Patrick won his first fight then lost his second, but rebounded to win his next four fights, finishing off his opponents in the first of the three-round limit, principally with a submission choke hold. It was during this time that he began to think about a full-time career in MMA, piqued by the series The Ultimate Fighter, a reality show created by the UFC in 2005 to give everyday people a chance to prove themselves in the cage and earn a contract.
His parents thought he was crazy to give up a comfortable, secure job for one with an uncertain future at best in a business that some critics consider barbaric because of the violence.

“There is something to be said for the security of following the beaten path versus giving it a shot, but I’ve always been so much into Mixed Martial Arts,” he says. “I had a very strong push in that direction.”

Early in 2006, he moved to Montreal to train with top fighters, reasoning that if he was going to fight against competitors who came from humble beginnings and took the sport seriously, he had to adopt a similar mentality.
“You’ve got to be with those guys who are ready to eat nails to get ready to fight because their livelihood depends on that,” he says. “The biggest mistake is to go in there unprepared, not just physically. You have to be really willing to do what the other guys want to do otherwise you’ll fold up when it gets tough.”

During this time he heard about the International Fight League, which planned to give fighters benefits and build teams of fighters based in different cities. A few months later he received a contract to join the promotion, but had to move back to Mississauga to become part of the IFL’s Toronto team. He won his first IFL fight, but suffered a torn knee ligament training for the second fight and was subsequently cut.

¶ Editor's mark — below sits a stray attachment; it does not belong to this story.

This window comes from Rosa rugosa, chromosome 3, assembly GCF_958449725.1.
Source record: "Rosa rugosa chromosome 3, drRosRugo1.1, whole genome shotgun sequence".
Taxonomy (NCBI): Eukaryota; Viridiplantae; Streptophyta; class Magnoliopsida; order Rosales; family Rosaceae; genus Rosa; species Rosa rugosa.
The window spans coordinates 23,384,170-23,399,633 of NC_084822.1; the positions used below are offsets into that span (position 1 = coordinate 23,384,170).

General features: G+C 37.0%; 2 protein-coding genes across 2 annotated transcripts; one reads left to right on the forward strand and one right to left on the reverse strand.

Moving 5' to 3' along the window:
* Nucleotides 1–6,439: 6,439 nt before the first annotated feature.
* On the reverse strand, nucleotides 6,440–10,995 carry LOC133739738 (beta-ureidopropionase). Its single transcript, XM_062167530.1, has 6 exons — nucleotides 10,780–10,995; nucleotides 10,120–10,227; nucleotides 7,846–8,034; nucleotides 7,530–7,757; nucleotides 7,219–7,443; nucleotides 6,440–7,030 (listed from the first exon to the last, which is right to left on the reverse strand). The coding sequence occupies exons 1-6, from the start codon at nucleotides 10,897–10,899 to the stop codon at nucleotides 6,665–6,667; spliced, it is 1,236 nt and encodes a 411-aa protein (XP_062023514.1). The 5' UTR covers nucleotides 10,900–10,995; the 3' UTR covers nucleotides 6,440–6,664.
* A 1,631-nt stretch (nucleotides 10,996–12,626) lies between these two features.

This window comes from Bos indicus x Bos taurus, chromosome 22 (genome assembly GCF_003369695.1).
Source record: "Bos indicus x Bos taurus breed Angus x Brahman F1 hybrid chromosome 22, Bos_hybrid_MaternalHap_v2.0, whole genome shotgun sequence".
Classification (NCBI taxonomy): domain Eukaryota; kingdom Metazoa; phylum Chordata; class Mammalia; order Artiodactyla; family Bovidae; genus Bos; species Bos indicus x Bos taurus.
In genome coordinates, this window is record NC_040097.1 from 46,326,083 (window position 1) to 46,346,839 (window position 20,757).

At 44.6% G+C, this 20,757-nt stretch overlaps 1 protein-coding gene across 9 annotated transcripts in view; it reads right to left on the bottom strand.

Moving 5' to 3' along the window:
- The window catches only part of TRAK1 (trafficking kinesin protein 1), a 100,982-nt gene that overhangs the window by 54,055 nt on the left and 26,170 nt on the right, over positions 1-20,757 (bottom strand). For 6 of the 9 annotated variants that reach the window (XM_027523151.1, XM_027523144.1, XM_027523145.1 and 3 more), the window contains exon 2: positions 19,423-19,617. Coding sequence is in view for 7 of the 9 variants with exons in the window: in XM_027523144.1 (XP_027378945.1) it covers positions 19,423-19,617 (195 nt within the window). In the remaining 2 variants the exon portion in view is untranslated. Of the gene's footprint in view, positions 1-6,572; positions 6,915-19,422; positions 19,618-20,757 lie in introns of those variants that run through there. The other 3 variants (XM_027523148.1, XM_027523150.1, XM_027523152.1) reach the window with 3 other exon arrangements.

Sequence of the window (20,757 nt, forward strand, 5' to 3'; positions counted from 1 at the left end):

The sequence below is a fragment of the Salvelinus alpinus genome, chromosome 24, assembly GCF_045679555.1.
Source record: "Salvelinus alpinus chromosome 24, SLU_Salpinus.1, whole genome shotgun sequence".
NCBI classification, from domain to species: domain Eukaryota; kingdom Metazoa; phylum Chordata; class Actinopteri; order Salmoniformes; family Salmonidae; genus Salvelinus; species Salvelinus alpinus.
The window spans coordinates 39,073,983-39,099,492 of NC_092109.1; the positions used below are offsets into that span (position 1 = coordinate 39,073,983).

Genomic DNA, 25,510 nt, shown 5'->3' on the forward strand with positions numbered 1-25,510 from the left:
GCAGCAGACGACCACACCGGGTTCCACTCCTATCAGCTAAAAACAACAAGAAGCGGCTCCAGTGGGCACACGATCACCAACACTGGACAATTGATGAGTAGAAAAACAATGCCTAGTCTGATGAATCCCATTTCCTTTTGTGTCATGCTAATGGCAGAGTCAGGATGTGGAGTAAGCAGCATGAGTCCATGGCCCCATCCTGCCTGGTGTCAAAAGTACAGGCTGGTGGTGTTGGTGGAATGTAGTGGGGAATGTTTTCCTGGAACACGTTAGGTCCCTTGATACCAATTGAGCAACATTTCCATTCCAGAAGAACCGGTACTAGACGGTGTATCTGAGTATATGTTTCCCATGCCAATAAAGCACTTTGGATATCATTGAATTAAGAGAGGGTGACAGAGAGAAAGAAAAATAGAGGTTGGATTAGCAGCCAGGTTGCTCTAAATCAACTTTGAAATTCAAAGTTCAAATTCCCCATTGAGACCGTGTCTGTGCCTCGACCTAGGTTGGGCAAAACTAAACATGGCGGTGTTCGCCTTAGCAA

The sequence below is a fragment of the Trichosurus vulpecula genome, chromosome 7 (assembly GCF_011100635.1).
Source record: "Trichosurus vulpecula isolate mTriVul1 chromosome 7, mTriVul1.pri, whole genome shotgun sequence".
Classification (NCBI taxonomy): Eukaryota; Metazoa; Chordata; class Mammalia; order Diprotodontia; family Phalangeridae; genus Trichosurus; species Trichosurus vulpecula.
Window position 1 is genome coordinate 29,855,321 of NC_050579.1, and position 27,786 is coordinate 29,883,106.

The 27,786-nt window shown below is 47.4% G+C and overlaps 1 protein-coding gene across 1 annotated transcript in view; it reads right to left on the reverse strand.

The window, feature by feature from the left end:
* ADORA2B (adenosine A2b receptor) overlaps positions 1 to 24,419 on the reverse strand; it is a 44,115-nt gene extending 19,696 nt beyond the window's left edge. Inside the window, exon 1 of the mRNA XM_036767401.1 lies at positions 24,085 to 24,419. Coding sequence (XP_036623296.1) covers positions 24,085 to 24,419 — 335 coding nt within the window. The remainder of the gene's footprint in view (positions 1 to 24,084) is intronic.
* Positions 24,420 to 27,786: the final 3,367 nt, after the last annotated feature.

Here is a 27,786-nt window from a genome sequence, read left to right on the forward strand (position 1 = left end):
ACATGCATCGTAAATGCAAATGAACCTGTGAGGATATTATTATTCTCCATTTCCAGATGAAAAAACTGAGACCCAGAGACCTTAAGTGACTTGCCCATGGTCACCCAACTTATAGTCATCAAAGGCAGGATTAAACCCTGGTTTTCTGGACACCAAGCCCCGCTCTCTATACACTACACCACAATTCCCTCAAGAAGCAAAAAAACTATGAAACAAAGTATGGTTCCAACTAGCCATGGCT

Two years later he returned to the cage and resumed his winning ways. But once again he experienced adversity, this time following a fight in Quebec for which he had done TV colour commentary. He happened to be in the hotel room of the promoter when they were accosted by a group of men. Patrick ended up in hospital for two days with an induced coma and has no recollection of what happened.

Later that year, he received a chance to fight for the welterweight championship of The Fight League, a Canadian MMA promotion in Edmonton. He won the fight and defended the title four months later. By this time, the UFC had taken notice of his talents, and following his 10th consecutive victory he joined the company, signing a four-fight contract. He felt like a hockey player who had made it to the NHL.